Towards the year 1978 – 1979, the Mzee decided to have the twins evacuated to Kigoma in Tanzania so that they may pursue their studies. The mother followed some times later and the Mzee came afterwards, accompanied with a few rare partisans followers. (Photo below: the twins Joseph et Jeanet en Tanzanie at the home of Bienvenu Mwilambwe for their education. From left to right: Joseph Kabila, Tundja Marie, Ilunga Rose Mwilambwe, Zaïna Jolie Mwilambwe, Jaynet Kabila)
“It must be said that many were those who have betrayed the revolution and quit the maquis because Mobutu had bribed them. The few last one who remained suffered the bombings, ambushes and everything was done to capture them…”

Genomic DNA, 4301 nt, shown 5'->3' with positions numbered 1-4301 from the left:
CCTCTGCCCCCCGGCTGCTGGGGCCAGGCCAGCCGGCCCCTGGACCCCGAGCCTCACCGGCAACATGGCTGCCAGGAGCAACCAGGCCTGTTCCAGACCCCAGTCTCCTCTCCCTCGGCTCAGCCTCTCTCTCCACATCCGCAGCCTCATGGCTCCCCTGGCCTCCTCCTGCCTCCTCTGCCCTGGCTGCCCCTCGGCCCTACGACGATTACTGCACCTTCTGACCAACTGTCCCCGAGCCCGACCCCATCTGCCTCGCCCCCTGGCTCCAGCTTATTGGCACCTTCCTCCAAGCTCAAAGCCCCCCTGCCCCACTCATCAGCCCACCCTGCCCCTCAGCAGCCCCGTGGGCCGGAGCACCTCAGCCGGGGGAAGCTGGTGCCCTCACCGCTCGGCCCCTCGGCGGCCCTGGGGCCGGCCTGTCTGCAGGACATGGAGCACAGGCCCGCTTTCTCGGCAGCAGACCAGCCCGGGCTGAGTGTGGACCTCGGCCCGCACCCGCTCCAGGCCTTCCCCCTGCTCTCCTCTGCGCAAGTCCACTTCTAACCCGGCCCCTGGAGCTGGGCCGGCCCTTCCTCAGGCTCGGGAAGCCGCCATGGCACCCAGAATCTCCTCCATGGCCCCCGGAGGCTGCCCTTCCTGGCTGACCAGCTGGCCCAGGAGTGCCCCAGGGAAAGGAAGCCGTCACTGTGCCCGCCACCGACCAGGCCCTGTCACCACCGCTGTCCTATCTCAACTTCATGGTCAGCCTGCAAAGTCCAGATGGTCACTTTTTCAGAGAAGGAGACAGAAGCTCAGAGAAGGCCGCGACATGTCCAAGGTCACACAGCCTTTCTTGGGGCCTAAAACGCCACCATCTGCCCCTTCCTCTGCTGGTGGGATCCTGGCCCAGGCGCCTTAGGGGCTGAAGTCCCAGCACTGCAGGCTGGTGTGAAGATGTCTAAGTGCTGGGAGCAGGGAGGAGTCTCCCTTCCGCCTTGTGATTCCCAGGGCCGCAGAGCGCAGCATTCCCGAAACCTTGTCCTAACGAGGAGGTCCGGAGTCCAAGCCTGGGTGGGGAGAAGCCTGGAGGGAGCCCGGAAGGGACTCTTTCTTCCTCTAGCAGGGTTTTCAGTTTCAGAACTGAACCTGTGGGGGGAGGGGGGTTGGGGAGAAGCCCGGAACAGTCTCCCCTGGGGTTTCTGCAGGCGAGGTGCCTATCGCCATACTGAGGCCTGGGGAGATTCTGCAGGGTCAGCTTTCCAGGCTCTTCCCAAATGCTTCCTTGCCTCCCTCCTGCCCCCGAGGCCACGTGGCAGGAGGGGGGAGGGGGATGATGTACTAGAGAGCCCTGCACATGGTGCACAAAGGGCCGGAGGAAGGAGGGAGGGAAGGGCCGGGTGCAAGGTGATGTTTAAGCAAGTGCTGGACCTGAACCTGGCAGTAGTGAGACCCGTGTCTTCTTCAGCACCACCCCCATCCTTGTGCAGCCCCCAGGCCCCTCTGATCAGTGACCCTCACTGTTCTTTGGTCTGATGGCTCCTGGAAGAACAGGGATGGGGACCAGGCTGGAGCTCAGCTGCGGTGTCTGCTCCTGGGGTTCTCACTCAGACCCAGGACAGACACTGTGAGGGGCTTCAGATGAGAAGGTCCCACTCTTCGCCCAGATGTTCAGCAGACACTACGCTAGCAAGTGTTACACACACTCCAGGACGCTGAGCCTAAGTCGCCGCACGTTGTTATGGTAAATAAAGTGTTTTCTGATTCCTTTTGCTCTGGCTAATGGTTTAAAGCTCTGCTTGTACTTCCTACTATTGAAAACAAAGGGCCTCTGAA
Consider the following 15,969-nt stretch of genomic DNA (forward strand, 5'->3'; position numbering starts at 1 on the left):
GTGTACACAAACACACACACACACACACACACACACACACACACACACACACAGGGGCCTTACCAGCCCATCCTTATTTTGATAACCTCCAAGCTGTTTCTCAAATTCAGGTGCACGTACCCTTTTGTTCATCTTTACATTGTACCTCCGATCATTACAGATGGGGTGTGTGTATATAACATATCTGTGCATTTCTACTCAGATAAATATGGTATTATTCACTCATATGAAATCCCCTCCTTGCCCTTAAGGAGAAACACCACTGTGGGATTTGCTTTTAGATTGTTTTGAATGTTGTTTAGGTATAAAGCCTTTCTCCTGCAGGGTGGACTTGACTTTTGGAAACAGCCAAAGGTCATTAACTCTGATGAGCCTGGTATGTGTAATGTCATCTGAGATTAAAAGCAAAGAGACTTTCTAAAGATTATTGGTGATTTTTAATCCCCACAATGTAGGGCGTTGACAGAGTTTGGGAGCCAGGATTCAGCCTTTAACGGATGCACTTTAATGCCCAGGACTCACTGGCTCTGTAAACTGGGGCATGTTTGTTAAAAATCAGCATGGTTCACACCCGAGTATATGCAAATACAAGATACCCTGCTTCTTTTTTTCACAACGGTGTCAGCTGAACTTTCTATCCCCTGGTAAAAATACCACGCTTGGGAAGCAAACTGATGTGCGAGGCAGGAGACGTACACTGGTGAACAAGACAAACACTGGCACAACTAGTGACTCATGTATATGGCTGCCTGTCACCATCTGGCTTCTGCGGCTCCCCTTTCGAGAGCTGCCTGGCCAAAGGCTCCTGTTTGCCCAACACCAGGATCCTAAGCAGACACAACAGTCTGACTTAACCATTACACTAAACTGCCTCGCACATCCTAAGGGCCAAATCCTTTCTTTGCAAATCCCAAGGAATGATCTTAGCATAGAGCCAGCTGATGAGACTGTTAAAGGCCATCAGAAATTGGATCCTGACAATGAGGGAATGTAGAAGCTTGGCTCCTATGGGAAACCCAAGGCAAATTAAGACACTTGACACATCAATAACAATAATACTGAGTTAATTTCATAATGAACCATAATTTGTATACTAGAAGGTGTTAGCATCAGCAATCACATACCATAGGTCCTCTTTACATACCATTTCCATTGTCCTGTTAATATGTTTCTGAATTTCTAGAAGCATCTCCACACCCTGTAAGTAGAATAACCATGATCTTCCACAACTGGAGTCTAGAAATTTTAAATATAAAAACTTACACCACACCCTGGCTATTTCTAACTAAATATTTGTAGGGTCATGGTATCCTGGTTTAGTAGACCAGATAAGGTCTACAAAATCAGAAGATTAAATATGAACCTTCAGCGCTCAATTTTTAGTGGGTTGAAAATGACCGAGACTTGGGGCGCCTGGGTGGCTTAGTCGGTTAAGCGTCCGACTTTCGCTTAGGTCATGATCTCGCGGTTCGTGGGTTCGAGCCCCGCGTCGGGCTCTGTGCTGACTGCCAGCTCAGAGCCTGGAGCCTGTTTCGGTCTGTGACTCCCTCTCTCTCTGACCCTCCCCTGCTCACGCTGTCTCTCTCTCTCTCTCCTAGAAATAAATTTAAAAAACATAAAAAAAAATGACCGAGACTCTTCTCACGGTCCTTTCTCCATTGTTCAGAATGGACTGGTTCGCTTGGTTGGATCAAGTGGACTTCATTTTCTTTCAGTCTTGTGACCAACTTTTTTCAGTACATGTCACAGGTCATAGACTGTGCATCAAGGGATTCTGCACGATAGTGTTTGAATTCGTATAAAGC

In Tanzania, the Kabilas were welcomed and protected by Kazadi Nyembe, very well introduced in President Julius Nyerere’s close entourage. Sifa insists with gratitude:
“Kazadi protected and hid us when it was necessary, because Mobutu’s police were looking for us in order to eliminate us. If life in the maquis could seem difficult, in Tanzania it was even worse. There, we had nothing, whereas in the maquis, we helped each other, we lived in a certain equality. Our stay in Tanzania was a strategic withdrawal, because we well had the intention to return one day to Congo our country.”
It is moreover because of that, that, despite financial difficulties, Laurent Désiré Kabila did everything to enrol Jaynet and Joseph in The Dar es Salaam French School to prepare them for the day they would return in their country. How did the Kabila family cater for itself? Madame Sifa opens wide her hands, and still pensive, scrutinises them: